This is the old "accelerationist" controversy. Trying to keep Y > Y* doesn't just lead to high inflation, it leads to ever-accelerating inflation. The central bank is always trying to create more inflation than people expect. What happens when people figure out that's what the central bank is trying to do? BANG goes the monetary system. There is no long run trade-off. Friedman and Phelps, and the vertical long run Phillips Curve.

But that debate is a whole other issue.

Plus, positive inflation is bad in the NK model, because firms don't change prices at the same time, so it causes relative price distortions. It causes the *mix* of consumption to be wrong, so utility is lower in a fully-anticipated inflation than at zero inflation.

Nick, have not read the post or done anything more than glance at the diagrams. But, Nick, it looks as if you've got a shaded area in a consumption/leisure picture. I've spent years yelling at students for shading in areas on budget constraint/indifference curve diagrams. The area is defined as 1/2*some consumption*some leisure. But multiplying consumption and leisure makes no sense (well, I guess it could, if one had an appropriately defined utility function, but...).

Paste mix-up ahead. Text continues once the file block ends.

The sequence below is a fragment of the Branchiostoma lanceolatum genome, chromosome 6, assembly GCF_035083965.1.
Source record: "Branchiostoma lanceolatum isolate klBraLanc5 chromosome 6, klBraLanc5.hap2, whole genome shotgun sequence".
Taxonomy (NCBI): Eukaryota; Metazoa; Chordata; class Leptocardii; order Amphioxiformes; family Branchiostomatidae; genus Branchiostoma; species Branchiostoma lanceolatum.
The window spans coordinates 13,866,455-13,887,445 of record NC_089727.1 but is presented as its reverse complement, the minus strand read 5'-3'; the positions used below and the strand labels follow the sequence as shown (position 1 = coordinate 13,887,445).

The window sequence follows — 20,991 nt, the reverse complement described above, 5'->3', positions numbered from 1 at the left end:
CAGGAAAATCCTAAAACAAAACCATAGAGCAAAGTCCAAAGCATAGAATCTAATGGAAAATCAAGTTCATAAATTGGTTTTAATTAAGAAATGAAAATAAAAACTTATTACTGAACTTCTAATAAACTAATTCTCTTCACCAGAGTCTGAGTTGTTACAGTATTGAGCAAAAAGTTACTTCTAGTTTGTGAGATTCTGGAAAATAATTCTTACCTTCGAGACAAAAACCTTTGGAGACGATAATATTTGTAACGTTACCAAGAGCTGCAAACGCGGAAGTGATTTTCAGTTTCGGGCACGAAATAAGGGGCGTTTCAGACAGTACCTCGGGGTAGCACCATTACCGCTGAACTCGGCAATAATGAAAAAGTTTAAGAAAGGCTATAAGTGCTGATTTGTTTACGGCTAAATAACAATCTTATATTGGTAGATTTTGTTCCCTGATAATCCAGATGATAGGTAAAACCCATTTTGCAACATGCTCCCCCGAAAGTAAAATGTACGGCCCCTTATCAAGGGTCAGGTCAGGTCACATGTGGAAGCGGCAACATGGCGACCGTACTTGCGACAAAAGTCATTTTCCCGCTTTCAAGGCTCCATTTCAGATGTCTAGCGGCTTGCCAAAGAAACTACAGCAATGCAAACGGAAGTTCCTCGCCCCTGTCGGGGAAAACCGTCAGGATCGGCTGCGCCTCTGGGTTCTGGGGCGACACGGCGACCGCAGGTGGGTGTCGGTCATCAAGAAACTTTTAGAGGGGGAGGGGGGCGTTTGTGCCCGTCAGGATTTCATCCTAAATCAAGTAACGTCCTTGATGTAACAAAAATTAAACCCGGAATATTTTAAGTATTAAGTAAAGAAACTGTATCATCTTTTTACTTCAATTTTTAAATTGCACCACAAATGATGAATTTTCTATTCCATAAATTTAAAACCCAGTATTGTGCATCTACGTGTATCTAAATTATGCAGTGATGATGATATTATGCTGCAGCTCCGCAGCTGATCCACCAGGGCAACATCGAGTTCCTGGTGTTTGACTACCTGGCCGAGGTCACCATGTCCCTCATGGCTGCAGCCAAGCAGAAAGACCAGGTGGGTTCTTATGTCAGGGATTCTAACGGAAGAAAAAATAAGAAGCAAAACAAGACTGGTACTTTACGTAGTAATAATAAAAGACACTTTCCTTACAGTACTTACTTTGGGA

That wedge isn't really a wedge in the way that economists often draw wedges, it's basically being created by two lines, one showing the slope of the indifference curve (consumer price ratio) and one showing the slope of the production function (producer price ratio), and there's a wedge there because the consumer price ratio isn't the same as the producer price ratio.

So - like the picture, except for the hints of shading in the wedge.

How, by the way, would this be different from an analysis of a tax on leisure or a tax on consumption?

Frances: I was trying to make the wedge look solid, like a wedge you use (OK, I use) for splitting logs, so it couldn't get squeezed flat. But yes, the shaded area doesn't mean anything. What does mean something is the angle at the sharp end of the wedge. How do you micro people draw that?

It's exactly like a tax wedge, I think. A tax on consumption.